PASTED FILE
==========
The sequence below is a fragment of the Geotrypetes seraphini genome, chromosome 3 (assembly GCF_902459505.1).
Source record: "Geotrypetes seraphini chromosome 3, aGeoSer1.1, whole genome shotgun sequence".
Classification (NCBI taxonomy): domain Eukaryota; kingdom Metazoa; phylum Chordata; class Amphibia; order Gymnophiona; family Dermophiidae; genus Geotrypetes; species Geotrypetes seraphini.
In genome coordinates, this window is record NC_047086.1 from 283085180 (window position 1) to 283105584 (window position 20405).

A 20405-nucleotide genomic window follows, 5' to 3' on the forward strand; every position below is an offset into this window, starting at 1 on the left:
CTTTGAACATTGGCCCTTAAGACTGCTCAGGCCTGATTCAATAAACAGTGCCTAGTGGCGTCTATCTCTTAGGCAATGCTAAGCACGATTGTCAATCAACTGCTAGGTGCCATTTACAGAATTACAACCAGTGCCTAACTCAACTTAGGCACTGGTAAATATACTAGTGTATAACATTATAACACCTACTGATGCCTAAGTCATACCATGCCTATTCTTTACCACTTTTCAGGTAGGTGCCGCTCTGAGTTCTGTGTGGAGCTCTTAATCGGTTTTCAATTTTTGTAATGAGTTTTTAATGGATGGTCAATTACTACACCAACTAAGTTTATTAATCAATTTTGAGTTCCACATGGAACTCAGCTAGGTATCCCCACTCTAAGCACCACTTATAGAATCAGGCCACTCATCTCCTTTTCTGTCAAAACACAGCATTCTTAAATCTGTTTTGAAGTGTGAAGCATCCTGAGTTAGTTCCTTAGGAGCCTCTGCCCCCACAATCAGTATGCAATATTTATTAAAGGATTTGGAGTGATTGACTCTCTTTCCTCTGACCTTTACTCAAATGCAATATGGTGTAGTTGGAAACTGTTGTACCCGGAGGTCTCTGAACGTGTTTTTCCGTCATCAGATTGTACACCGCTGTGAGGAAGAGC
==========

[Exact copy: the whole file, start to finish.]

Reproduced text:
The sequence below is a fragment of the Geotrypetes seraphini genome, chromosome 3 (assembly GCF_902459505.1).
Source record: "Geotrypetes seraphini chromosome 3, aGeoSer1.1, whole genome shotgun sequence".
Classification (NCBI taxonomy): domain Eukaryota; kingdom Metazoa; phylum Chordata; class Amphibia; order Gymnophiona; family Dermophiidae; genus Geotrypetes; species Geotrypetes seraphini.
In genome coordinates, this window is record NC_047086.1 from 283085180 (window position 1) to 283105584 (window position 20405).

A 20405-nucleotide genomic window follows, 5' to 3' on the forward strand; every position below is an offset into this window, starting at 1 on the left:
CTTTGAACATTGGCCCTTAAGACTGCTCAGGCCTGATTCAATAAACAGTGCCTAGTGGCGTCTATCTCTTAGGCAATGCTAAGCACGATTGTCAATCAACTGCTAGGTGCCATTTACAGAATTACAACCAGTGCCTAACTCAACTTAGGCACTGGTAAATATACTAGTGTATAACATTATAACACCTACTGATGCCTAAGTCATACCATGCCTATTCTTTACCACTTTTCAGGTAGGTGCCGCTCTGAGTTCTGTGTGGAGCTCTTAATCGGTTTTCAATTTTTGTAATGAGTTTTTAATGGATGGTCAATTACTACACCAACTAAGTTTATTAATCAATTTTGAGTTCCACATGGAACTCAGCTAGGTATCCCCACTCTAAGCACCACTTATAGAATCAGGCCACTCATCTCCTTTTCTGTCAAAACACAGCATTCTTAAATCTGTTTTGAAGTGTGAAGCATCCTGAGTTAGTTCCTTAGGAGCCTCTGCCCCCACAATCAGTATGCAATATTTATTAAAGGATTTGGAGTGATTGACTCTCTTTCCTCTGACCTTTACTCAAATGCAATATGGTGTAGTTGGAAACTGTTGTACCCGGAGGTCTCTGAACGTGTTTTTCCGTCATCAGATTGTACACCGCTGTGAGGAAGAGC